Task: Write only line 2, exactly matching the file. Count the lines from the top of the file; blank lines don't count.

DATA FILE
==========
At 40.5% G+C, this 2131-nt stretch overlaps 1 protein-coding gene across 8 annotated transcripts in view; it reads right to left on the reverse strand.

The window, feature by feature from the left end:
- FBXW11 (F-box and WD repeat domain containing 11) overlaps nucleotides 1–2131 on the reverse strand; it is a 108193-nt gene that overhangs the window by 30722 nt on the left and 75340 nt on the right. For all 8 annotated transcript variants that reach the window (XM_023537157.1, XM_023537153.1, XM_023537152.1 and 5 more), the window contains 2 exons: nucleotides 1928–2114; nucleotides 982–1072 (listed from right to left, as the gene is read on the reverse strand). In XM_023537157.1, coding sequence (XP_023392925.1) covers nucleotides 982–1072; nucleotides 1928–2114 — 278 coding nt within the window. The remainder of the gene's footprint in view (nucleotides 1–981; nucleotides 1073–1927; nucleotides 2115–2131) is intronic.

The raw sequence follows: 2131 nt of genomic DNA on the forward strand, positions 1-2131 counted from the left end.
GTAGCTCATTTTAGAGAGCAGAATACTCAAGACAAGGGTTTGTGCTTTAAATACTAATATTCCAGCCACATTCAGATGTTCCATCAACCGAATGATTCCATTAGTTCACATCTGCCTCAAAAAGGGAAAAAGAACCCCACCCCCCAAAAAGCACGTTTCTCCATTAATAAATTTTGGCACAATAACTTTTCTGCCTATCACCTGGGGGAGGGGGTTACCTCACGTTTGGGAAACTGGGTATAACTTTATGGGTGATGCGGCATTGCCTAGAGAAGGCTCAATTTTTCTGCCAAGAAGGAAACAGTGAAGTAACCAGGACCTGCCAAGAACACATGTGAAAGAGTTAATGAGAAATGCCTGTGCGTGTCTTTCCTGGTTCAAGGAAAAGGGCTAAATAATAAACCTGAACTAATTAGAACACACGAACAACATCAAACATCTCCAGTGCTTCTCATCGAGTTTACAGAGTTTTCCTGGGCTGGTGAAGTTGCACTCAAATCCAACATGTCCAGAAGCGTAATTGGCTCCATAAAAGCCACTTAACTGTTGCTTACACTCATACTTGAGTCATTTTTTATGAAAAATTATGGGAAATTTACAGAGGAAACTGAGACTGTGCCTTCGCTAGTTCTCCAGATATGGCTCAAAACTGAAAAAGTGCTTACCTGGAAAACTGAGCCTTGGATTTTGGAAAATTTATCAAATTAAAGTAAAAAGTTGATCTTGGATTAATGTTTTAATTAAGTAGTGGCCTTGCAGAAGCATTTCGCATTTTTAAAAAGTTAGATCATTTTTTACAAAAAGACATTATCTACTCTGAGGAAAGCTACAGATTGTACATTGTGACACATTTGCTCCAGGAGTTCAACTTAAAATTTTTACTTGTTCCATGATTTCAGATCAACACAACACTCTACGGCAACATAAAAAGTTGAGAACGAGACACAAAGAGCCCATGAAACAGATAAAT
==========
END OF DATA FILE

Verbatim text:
The window, feature by feature from the left end: